An Intence moment
Intence bares his 'wounds'Friday, July 23, 2021
BY KEVIN JACKSON
In-demand deejay Intence chronicles his life experiences on the five-track EP Wounded, released by VP Records today.
He not only addresses relationships and hardcore life, but tones it down with the 'one-drop' reggae song, Nobody Knows.
“Mi have a song name Wounded wey mi a talk 'bout mi life, so a dey suh di inspiration for di title of di EP come from. Di songs are about my life experiences, even though is not one type a song wi do. Wi sing song wey people can relate to. Dat a part a Intence an' then wi a guh give yuh di raw-born truth too,” Intence told the Jamaica Observer's Splash at his St Andrew residence.
The songs on Wounded are Intence vs Tashawn, Hard Fi Find, Nobody Knows, Watchya Watchya, and Loyal. His father, Stephen “Daddy Axe” Gabbidon, Zimmi Entertainment, and Okino “Wav” Thomas are credited as producers.
Originally from Tavern in Papine, Intence has endeared himself to fans with songs such as Go Hard, Seh Dem Real and Dream Life.
Yeng Badness, another popular song he released in April, is something of a family affair. It features his brothers Invasion, Naga and Wahs, as well as Iwaata, Sadike, Voltiige and Chapoff.
Intence has had personal challenges, including being expelled from Mona High School.
“After getting kicked in di 10th grade, I went into music. I wanted to become a pilot an' later on a soldier, but music was what I decided to get into. I was born in music and mi always waan do music from a tender age. A from mi likkle mi a record music,” he said.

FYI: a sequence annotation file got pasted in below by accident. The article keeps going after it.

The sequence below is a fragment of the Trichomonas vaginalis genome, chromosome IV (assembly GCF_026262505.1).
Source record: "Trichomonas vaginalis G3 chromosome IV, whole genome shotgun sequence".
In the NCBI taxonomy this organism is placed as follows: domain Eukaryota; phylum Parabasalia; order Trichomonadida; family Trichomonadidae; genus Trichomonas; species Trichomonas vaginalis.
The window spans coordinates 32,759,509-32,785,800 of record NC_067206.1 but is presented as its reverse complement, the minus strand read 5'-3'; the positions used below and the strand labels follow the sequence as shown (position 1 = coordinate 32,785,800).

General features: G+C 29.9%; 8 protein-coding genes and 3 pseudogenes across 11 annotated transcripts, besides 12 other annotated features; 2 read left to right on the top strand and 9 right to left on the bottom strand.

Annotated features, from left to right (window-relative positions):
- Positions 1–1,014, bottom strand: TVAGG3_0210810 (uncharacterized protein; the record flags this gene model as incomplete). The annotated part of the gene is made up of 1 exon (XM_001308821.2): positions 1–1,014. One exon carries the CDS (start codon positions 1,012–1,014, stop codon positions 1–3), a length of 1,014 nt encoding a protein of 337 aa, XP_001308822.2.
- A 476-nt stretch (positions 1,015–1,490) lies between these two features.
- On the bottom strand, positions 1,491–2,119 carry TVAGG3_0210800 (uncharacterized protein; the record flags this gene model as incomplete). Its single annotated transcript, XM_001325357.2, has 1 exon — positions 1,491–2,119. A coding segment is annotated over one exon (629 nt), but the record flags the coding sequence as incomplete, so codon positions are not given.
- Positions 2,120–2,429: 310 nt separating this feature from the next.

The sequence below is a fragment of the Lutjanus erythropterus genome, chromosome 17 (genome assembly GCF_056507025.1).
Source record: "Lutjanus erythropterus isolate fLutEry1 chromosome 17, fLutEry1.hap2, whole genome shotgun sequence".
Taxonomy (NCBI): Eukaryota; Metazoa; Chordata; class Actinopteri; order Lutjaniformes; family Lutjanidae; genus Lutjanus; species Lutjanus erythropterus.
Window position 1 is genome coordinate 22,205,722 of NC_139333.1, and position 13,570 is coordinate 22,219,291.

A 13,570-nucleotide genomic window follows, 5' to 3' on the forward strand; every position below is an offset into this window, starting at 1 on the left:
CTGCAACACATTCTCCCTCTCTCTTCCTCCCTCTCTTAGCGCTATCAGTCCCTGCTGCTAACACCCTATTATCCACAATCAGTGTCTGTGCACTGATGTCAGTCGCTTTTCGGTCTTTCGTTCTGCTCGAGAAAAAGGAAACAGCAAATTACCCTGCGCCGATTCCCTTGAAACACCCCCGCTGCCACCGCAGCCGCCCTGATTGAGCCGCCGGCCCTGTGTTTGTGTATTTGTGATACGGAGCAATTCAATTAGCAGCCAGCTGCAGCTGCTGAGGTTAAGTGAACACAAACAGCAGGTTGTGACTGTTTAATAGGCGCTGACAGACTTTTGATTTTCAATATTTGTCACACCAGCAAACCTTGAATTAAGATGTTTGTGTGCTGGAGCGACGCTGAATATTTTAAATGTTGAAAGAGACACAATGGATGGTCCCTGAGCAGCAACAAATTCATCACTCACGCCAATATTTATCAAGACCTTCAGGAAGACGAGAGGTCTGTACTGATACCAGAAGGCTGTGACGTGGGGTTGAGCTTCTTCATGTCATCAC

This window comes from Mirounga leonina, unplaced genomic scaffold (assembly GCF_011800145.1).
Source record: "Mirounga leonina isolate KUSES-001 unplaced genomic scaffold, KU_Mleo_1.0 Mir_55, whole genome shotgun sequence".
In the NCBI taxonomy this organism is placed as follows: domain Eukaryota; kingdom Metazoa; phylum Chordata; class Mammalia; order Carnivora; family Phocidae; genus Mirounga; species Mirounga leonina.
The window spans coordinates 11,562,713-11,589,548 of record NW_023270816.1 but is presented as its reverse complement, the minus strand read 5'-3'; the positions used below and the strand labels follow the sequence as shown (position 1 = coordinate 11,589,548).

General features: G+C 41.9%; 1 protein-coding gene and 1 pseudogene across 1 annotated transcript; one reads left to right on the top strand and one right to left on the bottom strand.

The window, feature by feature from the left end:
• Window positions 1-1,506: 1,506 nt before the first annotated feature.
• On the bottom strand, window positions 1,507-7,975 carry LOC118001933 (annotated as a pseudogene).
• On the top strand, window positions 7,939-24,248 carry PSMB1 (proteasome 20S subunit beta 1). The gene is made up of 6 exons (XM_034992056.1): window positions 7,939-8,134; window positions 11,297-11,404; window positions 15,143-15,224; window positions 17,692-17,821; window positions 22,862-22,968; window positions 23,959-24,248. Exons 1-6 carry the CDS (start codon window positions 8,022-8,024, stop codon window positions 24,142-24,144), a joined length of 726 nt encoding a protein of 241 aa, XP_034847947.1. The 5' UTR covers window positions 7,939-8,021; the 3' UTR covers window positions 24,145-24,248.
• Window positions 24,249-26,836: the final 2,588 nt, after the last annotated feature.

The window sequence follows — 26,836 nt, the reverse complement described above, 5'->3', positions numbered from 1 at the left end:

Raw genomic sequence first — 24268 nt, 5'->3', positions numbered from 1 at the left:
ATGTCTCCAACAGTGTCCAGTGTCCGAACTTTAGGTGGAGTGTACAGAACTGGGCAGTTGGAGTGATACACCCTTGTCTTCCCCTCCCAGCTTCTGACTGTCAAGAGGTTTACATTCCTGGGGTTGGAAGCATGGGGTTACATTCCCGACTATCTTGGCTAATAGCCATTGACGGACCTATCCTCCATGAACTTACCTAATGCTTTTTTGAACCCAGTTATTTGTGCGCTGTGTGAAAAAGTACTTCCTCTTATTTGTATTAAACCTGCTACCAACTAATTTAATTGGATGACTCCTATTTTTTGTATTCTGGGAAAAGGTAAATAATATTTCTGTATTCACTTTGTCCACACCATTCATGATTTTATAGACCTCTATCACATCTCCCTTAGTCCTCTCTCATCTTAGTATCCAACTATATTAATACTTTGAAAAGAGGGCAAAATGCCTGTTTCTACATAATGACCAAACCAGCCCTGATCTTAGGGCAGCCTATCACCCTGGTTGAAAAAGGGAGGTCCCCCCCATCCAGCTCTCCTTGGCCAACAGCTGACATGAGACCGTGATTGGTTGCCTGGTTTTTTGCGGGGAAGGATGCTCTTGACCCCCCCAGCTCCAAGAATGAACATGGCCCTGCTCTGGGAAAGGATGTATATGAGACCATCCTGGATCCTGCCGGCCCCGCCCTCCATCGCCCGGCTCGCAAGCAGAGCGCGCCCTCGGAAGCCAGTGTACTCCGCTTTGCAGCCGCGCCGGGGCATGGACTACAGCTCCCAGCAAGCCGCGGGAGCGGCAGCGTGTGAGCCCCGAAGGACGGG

On July 14, last year, Intence was involved in a two-vehicle motor vehicle collision on Old Hope Road in Kingston. He sustained injuries and was placed in a neck brace.
Daddy Axe, who also manages his son, supported his decision to pursue a music career. A former deejay, he honed his skills on sound systems in the 1990s including African Star, Maestro and Category 5.
In 1995, he had an underground hit with Bag Juice, a 'counteraction' to Fabi Dolly's Peanut Punch.
“Intence is my second child an' him did haffie come do music. From him small him a dance. Each time mi voice him, him get wickeder an' wickeder. Right now, mi play all kinda role inna him career. Mi haffie deh deh wid him,” Daddy Axe explained.
Naturally, he hopes for nothing but the best for his son.
“Mi want him fi reach di heights him cyaan guh nuh more. Reach a level that when him drop, him nuh bruck again,” he said.
According to Intence, the best advice his father gave him is to be original.
“Him sey, 'jus' do you. Do yuh ting an' nuh follow weh nobody a sey'. And a dat really work fi mi,” he said.
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